The multiplicity of cuts 150 may define a cut pattern.
The pattern for the multiplicity of cuts 150 may be formed in center elastic layer 110 by a number of methods. One such method of forming a cut pattern in the neoprene material is by a roller having a cylindrical outer surface with projecting punches in the desired cut pattern so that rolling the roller over the flat surface of the neoprene material punches out cuts in the desired pattern.
Referring back to
After the center elastic layer 110 is altered with a plurality of intersecting channels 140 on one side thereof and punctured with a cut pattern 150, inner fabric layer 130 is bonded to the grooved face of center layer 110, while outer fabric layer 120 is bonded to the non-grooved face of center layer 110. Inner fabric layer 130 may be adhered to the center layer 110 using an adhesive technique that prevents the glue or other adhesive from being placed in channels 140. As such, the adhesive does not close or obstruct channels 140. Outer fabric layer 120 is also glued or otherwise adhered or bonded to center layer 110. The adhesive bonds the entire contacting surface areas of the center layer 110 and the adjoining inner and outer fabric layers 130 and 120, respectively. It is to be noted that the adhesive does not disrupt the porosity of the center layer 110 and the inner or outer layers 130 and 120.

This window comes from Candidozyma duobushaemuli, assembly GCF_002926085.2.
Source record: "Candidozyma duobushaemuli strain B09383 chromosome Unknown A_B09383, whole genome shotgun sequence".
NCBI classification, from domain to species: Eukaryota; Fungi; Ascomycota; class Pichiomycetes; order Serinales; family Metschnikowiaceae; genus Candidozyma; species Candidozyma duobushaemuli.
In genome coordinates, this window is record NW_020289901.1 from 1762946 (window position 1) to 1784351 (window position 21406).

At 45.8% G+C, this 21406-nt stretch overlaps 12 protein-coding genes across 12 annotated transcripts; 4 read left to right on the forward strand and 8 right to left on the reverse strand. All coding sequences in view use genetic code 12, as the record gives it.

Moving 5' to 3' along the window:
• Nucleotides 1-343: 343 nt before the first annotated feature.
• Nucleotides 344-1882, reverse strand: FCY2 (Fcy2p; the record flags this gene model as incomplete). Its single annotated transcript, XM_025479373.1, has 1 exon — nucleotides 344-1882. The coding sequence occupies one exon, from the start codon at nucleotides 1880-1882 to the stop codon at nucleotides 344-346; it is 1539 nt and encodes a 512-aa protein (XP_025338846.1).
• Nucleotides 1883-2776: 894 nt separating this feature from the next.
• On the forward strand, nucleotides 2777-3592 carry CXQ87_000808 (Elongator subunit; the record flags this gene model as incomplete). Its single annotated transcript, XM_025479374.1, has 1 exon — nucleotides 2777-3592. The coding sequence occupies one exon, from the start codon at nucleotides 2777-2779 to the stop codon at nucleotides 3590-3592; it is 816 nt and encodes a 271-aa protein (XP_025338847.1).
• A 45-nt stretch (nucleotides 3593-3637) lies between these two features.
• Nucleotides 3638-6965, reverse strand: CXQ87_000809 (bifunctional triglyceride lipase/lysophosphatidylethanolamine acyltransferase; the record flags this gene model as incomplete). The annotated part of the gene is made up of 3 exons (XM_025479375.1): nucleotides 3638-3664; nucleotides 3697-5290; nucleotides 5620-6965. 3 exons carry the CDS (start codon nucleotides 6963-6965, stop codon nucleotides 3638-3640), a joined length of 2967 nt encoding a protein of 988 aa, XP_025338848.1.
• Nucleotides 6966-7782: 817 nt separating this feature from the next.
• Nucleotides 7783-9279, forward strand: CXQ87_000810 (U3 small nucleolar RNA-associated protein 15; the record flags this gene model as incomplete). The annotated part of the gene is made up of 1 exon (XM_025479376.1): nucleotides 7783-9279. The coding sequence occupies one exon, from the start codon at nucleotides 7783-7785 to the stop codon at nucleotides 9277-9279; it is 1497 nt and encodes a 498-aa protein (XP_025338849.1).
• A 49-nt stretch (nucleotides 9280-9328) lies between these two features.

Knee brace 20 also provides good breathability. When knee brace 20 is in use, it stretches in a bidirectional manner, thereby creating a pumping action to allow air to flow through the channels 140 of knee brace 20. This carries body sweat through channels 140 and out the ends of knee brace 20. Knee brace 20 also allows fresh, cool air to pass inwardly through knee brace 20 to reach the body. Correspondingly, a certain amount of heat is able to pass from inside knee brace 20 to the outside through the plurality of cuts 150, which opens up as the brace is stretched during use.
In accordance with a further aspect of the present invention, silicone 152, in the form of a gel or beads, may be applied along the inside of knee brace 20 lengthwise of the brace, perhaps on opposite sides of the brace. Additionally or alternatively, the silicone beads 154 may be placed circumferentially around the inside of the brace, perhaps near the ends of the brace. The silicone may be applied in a stripe of some width, in a narrow line or band, or in other patterns. Moreover, the stripe or line of silicone may be straight or curved. This silicone material causes the brace to stay in place on the body due to the friction between the silicone and the body. The silicone does not, however, cause discomfort or undue rubbing against the body.
In one embodiment, the silicone may be applied to the interior of knee brace 20 after the brace has been fully constructed. In another embodiment, the silicone is applied to the inside of inner fabric layer 130 of knee brace 20 and then the inner layer 130 is applied to the inside surface of center layer 110. As those skilled in the art will appreciate, other materials, in addition to silicone, may be employed to cause the brace to stay in place on the body without departing from the scope of the present invention.